The briefing process was repeated with a second group of 34 candidates a week later. Of the 69, six were found to be over the height limit, 15 were eliminated for other reasons, and 16 declined. This left NASA with 32 candidates. As this seemed an adequate number from which to select 12 astronauts, NASA decided not to bother with the remaining 41 candidates. The degree of interest also indicated that far fewer would drop out during training than anticipated, which would result in training astronauts who would not be required to fly Project Mercury missions. It was decided to cut the number of astronauts selected to six.[78] Then came a grueling series of physical and psychological tests at the Lovelace Clinic and the Wright Aerospace Medical Laboratory.[79] Only one candidate, Jim Lovell, was eliminated on medical grounds at this stage, and the diagnosis was later found to be in error;[80] thirteen others were recommended with reservations. The director of the NASA Space Task Group, Robert R. Gilruth, found himself unable to select only six from the remaining eighteen, and ultimately seven were chosen.[80]


John Glenn Training Couch at Steven F. Udvar-Hazy Center Virginia USA.

After testing, the astronaut candidates had to wait 10 to 12 days for the results. Glenn had returned to his position at the Navy Bureau of Aeronautics when he received a call from the associate director of Project Mercury, Charles Donlan, offering him a position.[72] The identities of the seven were announced at a press conference at Dolley Madison House in Washington, D.C., on April 9, 1959:[81] Scott Carpenter, Gordon Cooper, Glenn, Gus Grissom, Wally Schirra, Alan Shepard, and Deke Slayton.[82] In The Right Stuff, Tom Wolfe wrote that Glenn “came out of it as tops among seven very fair-haired boys. He had the hottest record as a pilot, he was the most quotable, the most photogenic, and the lone Marine.”[83] The magnitude of the challenge ahead of them was made clear a few weeks later, on the night of May 18, 1959, when the seven astronauts gathered at Cape Canaveral to watch their first rocket launch, of an SM-65D Atlas, which was similar to the one that was to carry them into orbit. A few minutes after liftoff, it exploded spectacularly, lighting up the night sky. The astronauts were stunned. Shepard turned to Glenn and said: “Well, I’m glad they got that out of the way.”[84]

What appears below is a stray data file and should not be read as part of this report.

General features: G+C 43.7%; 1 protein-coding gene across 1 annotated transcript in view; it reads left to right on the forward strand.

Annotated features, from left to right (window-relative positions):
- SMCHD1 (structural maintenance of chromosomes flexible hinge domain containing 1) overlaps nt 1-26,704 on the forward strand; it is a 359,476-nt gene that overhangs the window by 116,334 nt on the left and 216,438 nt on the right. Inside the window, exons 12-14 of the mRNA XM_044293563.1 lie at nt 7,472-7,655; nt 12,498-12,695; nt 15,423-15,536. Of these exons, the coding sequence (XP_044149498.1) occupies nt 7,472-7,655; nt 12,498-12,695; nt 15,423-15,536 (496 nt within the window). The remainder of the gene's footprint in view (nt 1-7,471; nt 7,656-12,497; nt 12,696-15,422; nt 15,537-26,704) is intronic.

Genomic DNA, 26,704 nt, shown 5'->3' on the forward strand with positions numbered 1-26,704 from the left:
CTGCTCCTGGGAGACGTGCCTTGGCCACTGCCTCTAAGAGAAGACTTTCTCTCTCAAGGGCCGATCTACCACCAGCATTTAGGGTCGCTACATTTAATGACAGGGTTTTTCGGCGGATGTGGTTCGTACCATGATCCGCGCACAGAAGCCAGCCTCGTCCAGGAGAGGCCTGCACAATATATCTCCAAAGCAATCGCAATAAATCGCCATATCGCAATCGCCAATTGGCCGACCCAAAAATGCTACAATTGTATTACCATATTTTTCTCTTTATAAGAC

Glenn remained an officer in the Marine Corps after his selection,[85] and was assigned to the NASA Space Task Group at Langley Research Center in Hampton, Virginia.[63] The task force moved to Houston, Texas, in 1962, and became part of the NASA Manned Spacecraft Center.[63] A portion of the astronauts’ training was in the classroom, where they learned space science. The group also received hands-on training, which included scuba diving and work in simulators.[72] Astronauts secured an additional role in the spaceflight program: to provide pilot input in design. The astronauts divided the various tasks between them. Glenn’s specialization was cockpit layout design and control functioning for the Mercury and early Apollo programs.[63] He pressed the other astronauts to set a moral example, living up to the squeaky-clean image of them that had been portrayed by Life magazine, a position that was not popular with the other astronauts.[86]


Friendship 7 flight

February 20, 1962.

Glenn was the backup pilot for Shepard and Grissom on the first two crewed Project Mercury flights, the sub-orbital missions Mercury-Redstone 3 and Mercury-Redstone 4.[63] Glenn was selected for Mercury-Atlas 6, NASA’s first crewed orbital flight, with Carpenter as his backup. Putting a man in orbit would achieve one of Project Mercury’s most important goals.[87] Shepard and Grissom had named their spacecraft Freedom 7 and Liberty Bell 7. The numeral 7 had originally been the production number of Shepard’s spacecraft, but had come to represent the Mercury 7. Glenn named his spacecraft, number 13, Friendship 7, and had the name hand-painted on the side like the one on his F-86 had been.[88] Glenn and Carpenter completed their training for the mission in January 1962, but postponement of the launch allowed them to continue rehearsing. Glenn spent 25 hours and 25 minutes in the spacecraft performing hangar and altitude tests, and 59 hours and 45 minutes in the simulator. He flew 70 simulated missions and reacted to 189 simulated system failures.[89]